Rowan underscored the importance of self-accepting our sexuality, a topic adjacent to sex work but intimately bound to both Paganism and the agency we have as individuals. “I belonged for a number of years to a community that was about creating sacred connections between members, exploring and going deep into the realms of love, sacred sexuality, and shared community. No, that wasn’t about sex work, but it opened me further to the possibilities of pursuing sex work as part of sacred sexuality, bringing wholeness and pleasure to those who need it.”
Maggie also mentioned the intersection of Paganism and self-acceptance. “My spiritual work helps me understand who I am and that who I am at any moment is who I am meant to be.” She noted that sex worker rights do not create legitimacy – “only my work with my gods create that” – but recognition of rights will stop harassment, trafficking and abuse.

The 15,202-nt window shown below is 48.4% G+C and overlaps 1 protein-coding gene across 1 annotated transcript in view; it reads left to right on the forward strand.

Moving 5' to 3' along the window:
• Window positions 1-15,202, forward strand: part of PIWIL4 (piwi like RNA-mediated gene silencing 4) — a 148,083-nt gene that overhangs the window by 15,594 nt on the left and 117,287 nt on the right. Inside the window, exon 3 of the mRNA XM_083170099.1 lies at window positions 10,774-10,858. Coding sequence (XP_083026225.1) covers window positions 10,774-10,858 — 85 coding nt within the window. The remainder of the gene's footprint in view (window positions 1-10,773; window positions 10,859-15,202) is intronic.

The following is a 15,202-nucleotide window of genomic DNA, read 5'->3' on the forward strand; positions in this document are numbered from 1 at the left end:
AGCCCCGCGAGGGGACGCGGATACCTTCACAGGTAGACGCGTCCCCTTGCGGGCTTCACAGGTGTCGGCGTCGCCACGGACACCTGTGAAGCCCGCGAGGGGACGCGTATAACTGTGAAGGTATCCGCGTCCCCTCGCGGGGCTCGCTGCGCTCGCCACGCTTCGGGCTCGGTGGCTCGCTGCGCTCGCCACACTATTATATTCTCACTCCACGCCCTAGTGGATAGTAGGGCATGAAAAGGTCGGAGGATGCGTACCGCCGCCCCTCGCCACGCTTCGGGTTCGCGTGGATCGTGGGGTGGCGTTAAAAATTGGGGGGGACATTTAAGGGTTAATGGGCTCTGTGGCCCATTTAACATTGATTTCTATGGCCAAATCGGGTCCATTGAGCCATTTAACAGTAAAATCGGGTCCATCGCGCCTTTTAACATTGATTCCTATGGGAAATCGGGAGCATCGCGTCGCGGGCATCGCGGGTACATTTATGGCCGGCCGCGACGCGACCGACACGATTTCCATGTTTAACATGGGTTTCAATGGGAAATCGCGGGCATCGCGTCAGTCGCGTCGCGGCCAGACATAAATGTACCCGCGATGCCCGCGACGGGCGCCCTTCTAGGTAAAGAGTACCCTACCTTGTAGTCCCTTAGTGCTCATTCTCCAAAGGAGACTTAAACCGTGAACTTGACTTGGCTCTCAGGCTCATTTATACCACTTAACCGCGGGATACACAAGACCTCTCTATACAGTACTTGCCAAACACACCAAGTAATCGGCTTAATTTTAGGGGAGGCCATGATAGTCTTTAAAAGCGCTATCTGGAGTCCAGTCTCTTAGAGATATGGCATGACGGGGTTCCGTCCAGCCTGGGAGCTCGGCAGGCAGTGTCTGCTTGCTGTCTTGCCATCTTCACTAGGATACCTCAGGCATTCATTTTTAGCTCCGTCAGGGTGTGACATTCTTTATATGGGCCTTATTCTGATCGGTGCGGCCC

Rowan also noted that she attended Annie Sprinkle’s Sluts and Goddesses workshops, which teach women to interface with the multiplicity of understandings related to pleasure. “I do consider that important magical work,” Rowan says, “creating deep heart-centered and sex-centered connections between people. Over the years, a number of my friends have become Tantrikas and studied the arts of pleasure extensively as a magical calling. I want to distinguish between sex workers, those who work providing sexual services, and victims of trafficking. The latter are not sex workers, they are trafficking victims. We, and the law, should make that distinction and get victims the help they need.”